The Rise of Empathy-Based Marketing. It’s Needed Now More Than Ever.

Recently, a mom went viral for recording her back-to-school shopping experience at Target. While most parents are vocal about the amount of school supplies needed, this one mother ended up on the opposite end of the spectrum.


Dena Blizzard, instead of complaining about shopping, can be seen walking through the isles celebrating racking the hefty expenses. She declared she would buy her teachers anything they want because it means her kids will be out of the house.


Blizzard’s commentary is hilarious.

“I’ve been noticing lately, when people are doing their back-to-school shopping, everybody’s complaining. And my thing is… Listen. It’s the end of August. I will give you anything to take my kids. I’ll get you a yellow binder or get you a red binder.”


Parents watching probably have one had up in the air yelling, “PREACH!”


While many schools were virtual last year, kids and parents were forced to stay at home together – all day, every day. Juggling work demands with at-home learning all through a screen created a three-ring circus.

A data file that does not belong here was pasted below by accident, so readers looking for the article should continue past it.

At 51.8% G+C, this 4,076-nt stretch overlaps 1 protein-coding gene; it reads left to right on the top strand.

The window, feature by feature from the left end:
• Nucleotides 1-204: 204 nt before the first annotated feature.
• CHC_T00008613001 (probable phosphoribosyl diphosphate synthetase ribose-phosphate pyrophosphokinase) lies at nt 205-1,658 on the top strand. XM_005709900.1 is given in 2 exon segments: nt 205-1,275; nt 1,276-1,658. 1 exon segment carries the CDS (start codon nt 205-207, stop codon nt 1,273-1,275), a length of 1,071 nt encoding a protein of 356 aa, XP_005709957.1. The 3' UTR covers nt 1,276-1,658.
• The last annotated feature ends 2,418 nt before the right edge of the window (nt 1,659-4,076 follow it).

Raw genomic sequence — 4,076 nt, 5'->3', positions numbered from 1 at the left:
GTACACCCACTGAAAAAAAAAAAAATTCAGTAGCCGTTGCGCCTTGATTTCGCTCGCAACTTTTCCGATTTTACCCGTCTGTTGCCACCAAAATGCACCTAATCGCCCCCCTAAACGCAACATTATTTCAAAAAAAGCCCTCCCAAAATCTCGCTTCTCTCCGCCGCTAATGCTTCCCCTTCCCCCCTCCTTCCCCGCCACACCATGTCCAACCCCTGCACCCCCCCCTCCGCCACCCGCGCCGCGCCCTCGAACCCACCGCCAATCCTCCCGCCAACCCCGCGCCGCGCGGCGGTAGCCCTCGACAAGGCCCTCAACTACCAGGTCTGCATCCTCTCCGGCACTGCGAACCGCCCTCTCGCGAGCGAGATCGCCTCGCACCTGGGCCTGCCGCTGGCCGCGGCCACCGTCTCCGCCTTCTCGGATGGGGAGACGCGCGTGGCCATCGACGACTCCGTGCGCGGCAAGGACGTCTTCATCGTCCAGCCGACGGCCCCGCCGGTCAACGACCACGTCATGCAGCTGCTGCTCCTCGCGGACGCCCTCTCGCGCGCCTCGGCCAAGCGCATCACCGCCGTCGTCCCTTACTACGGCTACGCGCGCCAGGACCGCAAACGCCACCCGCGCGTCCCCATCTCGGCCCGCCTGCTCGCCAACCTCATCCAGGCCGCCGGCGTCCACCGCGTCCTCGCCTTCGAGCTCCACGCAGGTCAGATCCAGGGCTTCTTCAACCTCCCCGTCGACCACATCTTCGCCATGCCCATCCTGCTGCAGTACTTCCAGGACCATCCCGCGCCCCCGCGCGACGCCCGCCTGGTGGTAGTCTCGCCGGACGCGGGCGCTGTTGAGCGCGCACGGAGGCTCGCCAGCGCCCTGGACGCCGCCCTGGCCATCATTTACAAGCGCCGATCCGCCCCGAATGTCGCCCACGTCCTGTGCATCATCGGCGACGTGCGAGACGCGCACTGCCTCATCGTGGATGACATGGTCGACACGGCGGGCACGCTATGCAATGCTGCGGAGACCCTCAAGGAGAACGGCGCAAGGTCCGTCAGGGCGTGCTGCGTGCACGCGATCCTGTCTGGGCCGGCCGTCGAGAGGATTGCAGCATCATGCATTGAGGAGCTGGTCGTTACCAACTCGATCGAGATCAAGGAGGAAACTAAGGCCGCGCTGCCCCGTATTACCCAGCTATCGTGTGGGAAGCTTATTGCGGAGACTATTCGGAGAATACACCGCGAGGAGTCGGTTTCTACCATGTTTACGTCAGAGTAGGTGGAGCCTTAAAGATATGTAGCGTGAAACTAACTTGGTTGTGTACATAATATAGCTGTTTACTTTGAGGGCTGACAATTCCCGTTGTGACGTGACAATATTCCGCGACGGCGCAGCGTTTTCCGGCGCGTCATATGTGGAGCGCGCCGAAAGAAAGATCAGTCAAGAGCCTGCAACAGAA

While this video is humorous and relatable, we are now faced with another surge in the pandemic outbreak.


Five states broke records for the average number of daily new Covid cases this past weekend as the delta variant strains hospital systems across the country and forces many states to reinstate public health restrictions.


As developments continue to unfold in response to the spread of COVID-19, businesses are left with questions about implications in the workplace. Business owners, executives, and associates are personally challenged with the unknowns of school closures, new mandates, and making the best decisions for their families’ safety.


We live in an unprecedented time, and we need unprecedented kindness. Businesses must grasp this reality and adapt messaging that reflects their customers’ struggles.


In response, eBay recently launched the ‘Up and Running’ campaign.


In this one-minute video, eBay conveyed the challenges we face without specifically mentioning pandemic. The campaign targeted small business owners struggling to maintain their livelihood. Products, features, and benefits were nowhere to be seen. Compassion is the theme.